On November 21, 2018 – something special is happening in the UK in the realm of UTM and ATM integration. Operation Zenith, headlined by the UK’s Air Navigation Service Provider (ANSP) NATS and the premier global Unmanned Traffic Management (UTM) System provider, Altitude Angel, Zenith will showcase a view of the future of air traffic management. uAvionix is a proud partner in Zenith, together demonstrating how by using the right technology it’s possible to safely integrate unmanned traffic into controlled airspace and open up the skies to commercial airspace worldwide.
Hosted by Manchester Airport, Zenith will consist of a number of manned and unmanned aircraft operations conducted both on and off the airport – integrated with a series of UTM and ATM technologies. Over the course of the day, 8 scenarios will play out while commercial operations are conducted as normal at the airport – including:
- On airfield package delivery
- Runway threshold inspection
- BVLOS linear infrastructure inspection
- VLOS Atmospheric Survey
- Commercial VLOS Operation
- VLOS Site Survey within Manchester Airport’s restricted zone
- Counter-UAS Detection and Safeguarding
- Airspace Management
The greatest thing about this demonstration is the full integration of a number of technologies to integrate the airspace. Of course, ADS-B is one of those technologies. While several of the participants (both manned and unmanned aircraft) will be equipped with uAvionix ADS-B devices – namely Ping1090i for the drones and SkyEcho 2 for the manned aircraft – what we are really excited about is something we are calling UTM-Broadcast (UTM-B).
uAvionix’s UTM-B is a derivative of one of the ADS-B services we have in the U.S. called Traffic Information Service-Broadcast (TIS-B). The TIS-B service intelligently broadcasts the aircraft positions of non-ADS-B equipped aircraft to nearby aircraft that have ADS-B receivers. The source of the non-ADS-B aircraft position is the FAA’s Secondary Surveillance Radar (SSR) network. This allows aircraft with ADS-B receivers to visualize non-equipped aircraft on their moving map displays – either directly in their avionics displays or on mobile devices running Electronic Flight Bag (EFB) apps. See the FAA’s graphic below for a description of the TIS-B service.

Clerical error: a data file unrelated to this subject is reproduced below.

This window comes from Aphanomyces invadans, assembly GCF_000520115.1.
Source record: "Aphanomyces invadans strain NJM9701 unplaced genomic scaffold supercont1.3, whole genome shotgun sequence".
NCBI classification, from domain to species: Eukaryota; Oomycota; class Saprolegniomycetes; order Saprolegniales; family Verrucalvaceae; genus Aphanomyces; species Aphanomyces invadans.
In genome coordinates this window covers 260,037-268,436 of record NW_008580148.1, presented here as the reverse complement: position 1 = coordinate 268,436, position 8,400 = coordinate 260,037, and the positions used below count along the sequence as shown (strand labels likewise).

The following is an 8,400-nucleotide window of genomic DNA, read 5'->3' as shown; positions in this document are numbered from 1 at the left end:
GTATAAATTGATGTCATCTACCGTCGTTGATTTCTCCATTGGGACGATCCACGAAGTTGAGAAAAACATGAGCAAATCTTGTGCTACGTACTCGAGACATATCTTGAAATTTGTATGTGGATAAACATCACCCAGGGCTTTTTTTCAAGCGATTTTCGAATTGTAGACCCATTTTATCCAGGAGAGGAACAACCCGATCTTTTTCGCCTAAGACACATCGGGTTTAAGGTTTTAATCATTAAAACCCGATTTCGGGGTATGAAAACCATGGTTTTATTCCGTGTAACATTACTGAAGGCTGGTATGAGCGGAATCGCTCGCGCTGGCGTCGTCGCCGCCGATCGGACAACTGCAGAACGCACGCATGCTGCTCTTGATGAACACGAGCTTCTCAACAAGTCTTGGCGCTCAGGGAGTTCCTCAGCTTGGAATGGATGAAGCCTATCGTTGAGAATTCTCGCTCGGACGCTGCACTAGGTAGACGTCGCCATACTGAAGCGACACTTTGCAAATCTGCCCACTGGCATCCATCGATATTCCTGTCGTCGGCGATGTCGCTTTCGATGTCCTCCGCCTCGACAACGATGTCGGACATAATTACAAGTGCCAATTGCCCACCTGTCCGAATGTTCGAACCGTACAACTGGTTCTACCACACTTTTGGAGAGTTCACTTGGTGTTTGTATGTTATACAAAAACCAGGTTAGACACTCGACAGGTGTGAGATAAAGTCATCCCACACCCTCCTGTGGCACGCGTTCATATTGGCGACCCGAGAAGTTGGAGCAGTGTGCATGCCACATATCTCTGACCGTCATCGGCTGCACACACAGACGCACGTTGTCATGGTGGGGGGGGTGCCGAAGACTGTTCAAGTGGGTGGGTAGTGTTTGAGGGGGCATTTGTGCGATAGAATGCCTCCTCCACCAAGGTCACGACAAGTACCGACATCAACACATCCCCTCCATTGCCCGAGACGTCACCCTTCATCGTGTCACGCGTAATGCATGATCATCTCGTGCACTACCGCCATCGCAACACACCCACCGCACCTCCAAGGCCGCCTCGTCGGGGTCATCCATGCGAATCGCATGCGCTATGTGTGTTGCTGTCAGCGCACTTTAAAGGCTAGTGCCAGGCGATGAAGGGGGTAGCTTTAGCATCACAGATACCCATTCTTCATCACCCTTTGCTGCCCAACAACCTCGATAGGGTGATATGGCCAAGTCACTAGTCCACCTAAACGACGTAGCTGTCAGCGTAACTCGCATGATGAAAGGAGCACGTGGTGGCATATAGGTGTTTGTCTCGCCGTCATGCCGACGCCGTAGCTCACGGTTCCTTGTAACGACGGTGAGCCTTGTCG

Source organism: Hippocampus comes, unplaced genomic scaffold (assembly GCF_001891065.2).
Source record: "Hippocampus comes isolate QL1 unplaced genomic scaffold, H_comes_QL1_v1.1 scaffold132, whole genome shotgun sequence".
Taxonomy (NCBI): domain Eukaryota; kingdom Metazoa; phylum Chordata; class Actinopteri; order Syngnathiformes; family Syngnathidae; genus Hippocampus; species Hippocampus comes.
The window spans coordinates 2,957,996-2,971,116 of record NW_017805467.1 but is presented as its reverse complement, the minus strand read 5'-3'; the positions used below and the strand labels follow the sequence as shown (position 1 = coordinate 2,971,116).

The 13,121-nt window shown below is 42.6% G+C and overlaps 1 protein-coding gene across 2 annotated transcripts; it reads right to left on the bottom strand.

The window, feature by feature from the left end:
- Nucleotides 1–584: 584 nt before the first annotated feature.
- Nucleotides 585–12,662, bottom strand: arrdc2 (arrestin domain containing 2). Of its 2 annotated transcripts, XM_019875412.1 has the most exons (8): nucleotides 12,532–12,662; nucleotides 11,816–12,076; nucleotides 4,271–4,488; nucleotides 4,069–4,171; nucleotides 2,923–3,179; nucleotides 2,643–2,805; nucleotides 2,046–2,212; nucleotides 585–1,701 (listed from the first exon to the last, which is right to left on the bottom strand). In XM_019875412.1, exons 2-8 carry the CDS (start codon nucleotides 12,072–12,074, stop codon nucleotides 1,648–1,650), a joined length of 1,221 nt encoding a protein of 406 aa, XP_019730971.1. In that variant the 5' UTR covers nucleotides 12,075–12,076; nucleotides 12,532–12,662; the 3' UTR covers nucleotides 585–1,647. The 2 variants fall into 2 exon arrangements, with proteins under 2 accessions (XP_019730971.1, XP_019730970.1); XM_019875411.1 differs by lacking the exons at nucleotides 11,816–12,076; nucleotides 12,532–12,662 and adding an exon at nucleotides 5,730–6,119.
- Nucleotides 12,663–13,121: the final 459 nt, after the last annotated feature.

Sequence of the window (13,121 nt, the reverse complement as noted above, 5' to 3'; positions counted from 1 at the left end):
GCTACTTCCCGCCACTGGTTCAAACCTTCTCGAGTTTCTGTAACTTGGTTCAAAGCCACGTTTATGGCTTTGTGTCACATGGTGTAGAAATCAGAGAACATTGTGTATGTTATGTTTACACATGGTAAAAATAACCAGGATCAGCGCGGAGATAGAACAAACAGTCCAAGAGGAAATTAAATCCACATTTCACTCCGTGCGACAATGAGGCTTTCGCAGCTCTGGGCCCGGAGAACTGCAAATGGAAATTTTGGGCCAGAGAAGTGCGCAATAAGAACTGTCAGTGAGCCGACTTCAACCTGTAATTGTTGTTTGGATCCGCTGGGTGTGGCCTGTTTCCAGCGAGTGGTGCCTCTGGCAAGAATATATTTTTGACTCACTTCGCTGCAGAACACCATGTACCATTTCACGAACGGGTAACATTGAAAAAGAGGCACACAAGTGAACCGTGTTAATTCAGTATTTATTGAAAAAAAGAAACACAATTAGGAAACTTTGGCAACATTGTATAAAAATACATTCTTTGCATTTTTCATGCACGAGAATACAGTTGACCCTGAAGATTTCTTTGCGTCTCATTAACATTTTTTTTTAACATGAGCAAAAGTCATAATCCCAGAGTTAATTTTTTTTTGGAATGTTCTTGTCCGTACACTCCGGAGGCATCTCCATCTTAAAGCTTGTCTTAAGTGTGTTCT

UTM-B works in a very similar way – except that non-cooperative (from an ADS-B perspective) drone positions are derived from a number of sources:
- Altitude Angel’s Guardian app, and telemetry connection to the UAS GCS
- DJI’s Aeroscope
- Dedrone’s Counter-UAS Solution
These positions are then intelligently broadcast from a ground station as ADS-B “TIS-B” targets, making them visible to nearby manned aircraft. See below for the depiction of how we are accomplishing this for Operation Zenith.
Now – if you’ve been following the topic of ADS-B and drones, you know that spectrum is always an important topic. I’ve described the broadcasts above as “intelligent” because the UTM-B system only broadcasts a drone target if there is a safety situation that requires the manned aircraft to be aware of the UAS. This is an incredibly efficient use of spectrum, and it reduces potential clutter on cockpit and ATC displays as compared to ADS-B equipped drones.
uAvionix’s ongoing UAT in the UK project is what enables this important demonstration. As a quick recap – uAvionix operates a network of UAT ADS-B broadcast ground stations in the UK which provide subscription-free live ADS-B weather to GA pilots with compatible receivers and displays. Most of our ground stations are south and west of London, but we’ve stood up a new site at Manchester Airport in support of Operation Zenith.
Zenith is the first such demonstration and implementation of UTM-B worldwide. We’ll be improving and expanding upon the concept as we learn more, so stay tuned!